OPINION FILED SEPTEMBER 29, 1980.
THE PEOPLE OF THE STATE OF ILLINOIS, APPELLANT,
WILLIAM H. NELSON, APPELLEE.
Appeal from the Appellate Court for the Fourth District; heard
in that court on appeal from the Circuit Court of McLean County,
the Hon. Luther H. Dearborn, Judge, presiding.
MR. CHIEF JUSTICE GOLDENHERSH DELIVERED THE OPINION OF THE COURT:
In a jury trial in the circuit court of McLean County defendant, William H. Nelson, was convicted of burglary and theft over $150. He was sentenced to the penitentiary for a term of seven years on the burglary count and five years on the theft count, to run concurrently. The appellate court reversed and remanded (77 Ill. App.3d 85), and we allowed the People's petition for leave to appeal. In reversing, the appellate court held that the assistant public defenders who represented defendant and a co-defendant were to be "treated as one lawyer or at least as though they were members of the same firm." (77 Ill. App.3d 85, 87.) It determined that a conflict of interest arose in the joint representation of these co-defendants and that when that conflict became obvious it was incumbent upon the circuit court to effect appointment of different counsel. The People contend that the representation of defendant and his co-defendant by two different assistant public defenders was not joint representation and that there was no actual conflict of interest. The People contend further that no assertion of a conflict of interest was made prior to trial and the circuit court was not required sua sponte to recognize that there was a possible conflict of interest and appoint other counsel for defendant.
In separate informations, defendant and a co-defendant, John Rogers, were charged with the offenses of burglary and theft over $150, and the McLean County public defender was appointed to represent them. At their joint preliminary hearing assistant defender John Schwulst represented both defendant and Rogers. Thereafter defendant was represented by assistant defender William Paul, while assistant defender Schwulst continued to represent Rogers. Prior to defendant's trial Rogers pleaded guilty to the charge of burglary; however, at that time he had not yet been sentenced.
The evidence at trial showed that in the early morning hours of August 15, 1978, Maupin's Market in Saybrook was burglarized. The owner testified that a number of cartons of cigarettes, some keys, and a quantity of change were missing from the store. Witnesses were unable to describe the perpetrators, but they testified that two persons departed the scene in a light-blue pickup truck. A short time after the occurrence an Illinois State Trooper noticed a pickup truck that was parked on a rural road and matched the description given by witnesses. The officer observed grocery sacks containing cigarettes in the rear of the truck, and, after assistance arrived, defendant and Rogers were taken into custody. When defendant was searched at the McLean County jail he was found to be in possession of keys taken from Maupin's Market and a large quantity of change.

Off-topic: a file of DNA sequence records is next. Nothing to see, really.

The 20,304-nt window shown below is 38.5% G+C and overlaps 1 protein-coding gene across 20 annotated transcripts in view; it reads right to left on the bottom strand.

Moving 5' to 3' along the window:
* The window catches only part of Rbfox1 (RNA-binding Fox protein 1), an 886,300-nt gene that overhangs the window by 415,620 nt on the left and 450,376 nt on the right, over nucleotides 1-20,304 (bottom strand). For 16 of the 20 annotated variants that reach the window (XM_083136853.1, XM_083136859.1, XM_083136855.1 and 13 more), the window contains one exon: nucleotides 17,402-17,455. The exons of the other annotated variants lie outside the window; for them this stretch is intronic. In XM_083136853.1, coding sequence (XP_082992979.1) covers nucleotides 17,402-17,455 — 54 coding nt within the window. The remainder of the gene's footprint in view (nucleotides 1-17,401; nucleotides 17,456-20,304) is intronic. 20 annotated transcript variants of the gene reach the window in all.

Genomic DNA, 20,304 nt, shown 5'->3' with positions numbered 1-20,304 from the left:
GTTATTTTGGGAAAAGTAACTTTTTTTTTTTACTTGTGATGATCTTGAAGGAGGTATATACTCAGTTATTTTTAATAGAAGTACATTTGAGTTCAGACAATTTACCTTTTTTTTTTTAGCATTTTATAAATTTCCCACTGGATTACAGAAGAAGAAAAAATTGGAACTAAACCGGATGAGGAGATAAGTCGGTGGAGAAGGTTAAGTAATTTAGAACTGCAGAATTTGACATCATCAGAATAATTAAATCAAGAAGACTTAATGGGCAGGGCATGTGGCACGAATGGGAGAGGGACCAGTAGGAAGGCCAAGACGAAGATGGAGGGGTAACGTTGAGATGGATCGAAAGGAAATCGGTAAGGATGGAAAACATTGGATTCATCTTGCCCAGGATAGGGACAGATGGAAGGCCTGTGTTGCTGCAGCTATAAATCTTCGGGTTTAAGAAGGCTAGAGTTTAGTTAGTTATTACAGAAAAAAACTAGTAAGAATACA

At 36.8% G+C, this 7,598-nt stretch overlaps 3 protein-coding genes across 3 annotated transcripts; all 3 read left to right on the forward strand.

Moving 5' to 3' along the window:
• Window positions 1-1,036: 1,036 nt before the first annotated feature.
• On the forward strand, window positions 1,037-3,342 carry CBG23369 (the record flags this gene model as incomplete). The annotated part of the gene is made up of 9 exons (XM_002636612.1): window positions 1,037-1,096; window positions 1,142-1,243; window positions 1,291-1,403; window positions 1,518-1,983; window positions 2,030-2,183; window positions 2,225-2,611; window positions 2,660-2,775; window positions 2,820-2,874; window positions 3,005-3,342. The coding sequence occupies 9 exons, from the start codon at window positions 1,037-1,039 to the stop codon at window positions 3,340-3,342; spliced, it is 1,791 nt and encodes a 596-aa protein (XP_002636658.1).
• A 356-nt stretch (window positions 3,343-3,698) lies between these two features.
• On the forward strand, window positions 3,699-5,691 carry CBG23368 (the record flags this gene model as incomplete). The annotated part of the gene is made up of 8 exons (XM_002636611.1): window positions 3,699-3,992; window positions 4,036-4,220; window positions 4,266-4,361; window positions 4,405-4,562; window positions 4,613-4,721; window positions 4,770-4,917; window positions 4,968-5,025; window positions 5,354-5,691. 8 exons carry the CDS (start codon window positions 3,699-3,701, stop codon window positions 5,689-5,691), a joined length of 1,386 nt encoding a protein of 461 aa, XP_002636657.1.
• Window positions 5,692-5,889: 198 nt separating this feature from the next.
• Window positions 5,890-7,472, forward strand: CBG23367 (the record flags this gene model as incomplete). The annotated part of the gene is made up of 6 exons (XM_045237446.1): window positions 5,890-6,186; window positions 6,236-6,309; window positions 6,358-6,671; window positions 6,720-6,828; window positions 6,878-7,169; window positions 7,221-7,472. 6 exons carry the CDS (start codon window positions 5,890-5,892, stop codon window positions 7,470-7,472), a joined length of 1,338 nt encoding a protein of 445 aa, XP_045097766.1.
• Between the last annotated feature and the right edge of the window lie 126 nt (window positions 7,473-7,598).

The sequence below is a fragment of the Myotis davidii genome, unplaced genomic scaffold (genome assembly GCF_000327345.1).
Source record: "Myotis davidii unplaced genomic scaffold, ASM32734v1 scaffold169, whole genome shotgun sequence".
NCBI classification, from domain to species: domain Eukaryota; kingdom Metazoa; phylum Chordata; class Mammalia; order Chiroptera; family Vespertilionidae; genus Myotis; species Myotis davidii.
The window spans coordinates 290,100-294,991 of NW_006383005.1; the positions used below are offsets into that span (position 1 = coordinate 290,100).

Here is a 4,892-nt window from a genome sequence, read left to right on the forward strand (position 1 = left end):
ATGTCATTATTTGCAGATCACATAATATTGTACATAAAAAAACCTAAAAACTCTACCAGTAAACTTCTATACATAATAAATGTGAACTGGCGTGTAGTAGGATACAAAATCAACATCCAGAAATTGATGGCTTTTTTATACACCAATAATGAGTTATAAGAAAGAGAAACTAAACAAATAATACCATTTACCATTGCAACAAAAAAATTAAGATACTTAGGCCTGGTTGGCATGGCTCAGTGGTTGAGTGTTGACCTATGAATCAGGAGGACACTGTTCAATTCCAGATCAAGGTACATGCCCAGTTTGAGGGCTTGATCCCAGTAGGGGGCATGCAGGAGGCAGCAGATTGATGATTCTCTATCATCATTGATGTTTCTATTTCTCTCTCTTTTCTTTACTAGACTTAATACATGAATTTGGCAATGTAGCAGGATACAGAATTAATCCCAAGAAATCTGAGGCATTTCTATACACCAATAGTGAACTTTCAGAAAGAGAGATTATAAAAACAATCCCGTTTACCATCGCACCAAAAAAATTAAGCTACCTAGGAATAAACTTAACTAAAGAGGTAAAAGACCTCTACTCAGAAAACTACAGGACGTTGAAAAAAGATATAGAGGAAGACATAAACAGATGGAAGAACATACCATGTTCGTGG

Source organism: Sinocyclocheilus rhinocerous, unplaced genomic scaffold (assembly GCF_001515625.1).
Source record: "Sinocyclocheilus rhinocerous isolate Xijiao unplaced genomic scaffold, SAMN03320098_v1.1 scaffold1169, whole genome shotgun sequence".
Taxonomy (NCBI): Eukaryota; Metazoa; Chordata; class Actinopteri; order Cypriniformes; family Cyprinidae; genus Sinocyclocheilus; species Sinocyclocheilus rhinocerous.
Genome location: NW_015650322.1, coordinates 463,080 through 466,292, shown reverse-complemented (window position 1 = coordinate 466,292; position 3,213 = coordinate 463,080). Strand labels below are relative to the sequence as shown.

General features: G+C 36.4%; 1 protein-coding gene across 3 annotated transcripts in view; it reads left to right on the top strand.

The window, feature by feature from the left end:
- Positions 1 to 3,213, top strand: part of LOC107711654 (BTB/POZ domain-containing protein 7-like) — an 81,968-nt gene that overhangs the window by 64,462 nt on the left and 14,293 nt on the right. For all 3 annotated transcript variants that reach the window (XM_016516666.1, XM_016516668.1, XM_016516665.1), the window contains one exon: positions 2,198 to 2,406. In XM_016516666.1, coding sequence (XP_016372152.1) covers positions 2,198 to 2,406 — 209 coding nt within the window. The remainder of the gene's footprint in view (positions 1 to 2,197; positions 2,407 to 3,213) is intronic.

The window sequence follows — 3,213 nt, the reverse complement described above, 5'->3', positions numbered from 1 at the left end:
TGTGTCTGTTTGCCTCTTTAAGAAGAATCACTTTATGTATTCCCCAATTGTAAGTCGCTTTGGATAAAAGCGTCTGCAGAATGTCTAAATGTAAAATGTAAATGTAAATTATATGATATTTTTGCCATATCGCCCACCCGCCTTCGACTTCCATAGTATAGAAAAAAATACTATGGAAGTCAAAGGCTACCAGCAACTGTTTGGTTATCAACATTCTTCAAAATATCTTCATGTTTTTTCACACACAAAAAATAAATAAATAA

At trial, defendant called only one witness, the co-defendant, John Rogers. The examination conducted by defense counsel consisted of the following:
"Q. Please state your name.
A. John Louis Rogers.
Q. Mr. Rogers, calling your attention to August 15, 1978, at approximately 3:00 o'clock p.m., were you involved in a burglary of Maupin's Grocery in Saybrook, Illinois?
A. I refuse to answer the questions on the ground that it may incriminate me on the Fifth Amendment.
Q. Mr. Rogers, isn't it true that you picked up William Nelson hitchhiking after you left Saybrook on that night in question?
A. I refuse to answer the question.
Q. On the Fifth Amendment?
A. On the Fifth Amendment.
Q. Mr. Rogers, isn't it true that you burglarized that super market with another person and then dropped that person off who lived in Saybrook?
A. I refuse to answer that question on the Fifth Amendment.
Q. Mr. Rogers, isn't it true that you gave Mr. Nelson coins that were taken from that market in Saybrook, Illinois, on that night in question after you picked him up?
A. I refuse to answer on the Fifth Amendment.
Q. Isn't it true that you gave him two keys along with those coins after you stopped to pick him up when he was hitchhiking outside of Saybrook?
A. I refuse to answer on the Fifth Amendment.
Q. I have no other questions, Your Honor."
At the conclusion of this testimony the defense rested. After the conference on instructions defendant's counsel indicated that Rogers wished to testify. The court thereupon examined Rogers outside the presence of the jury, and Rogers advised the court that he would follow the advice of his counsel, Schwulst, and refuse to testify. After closing arguments the jury retired and found defendant guilty on both counts.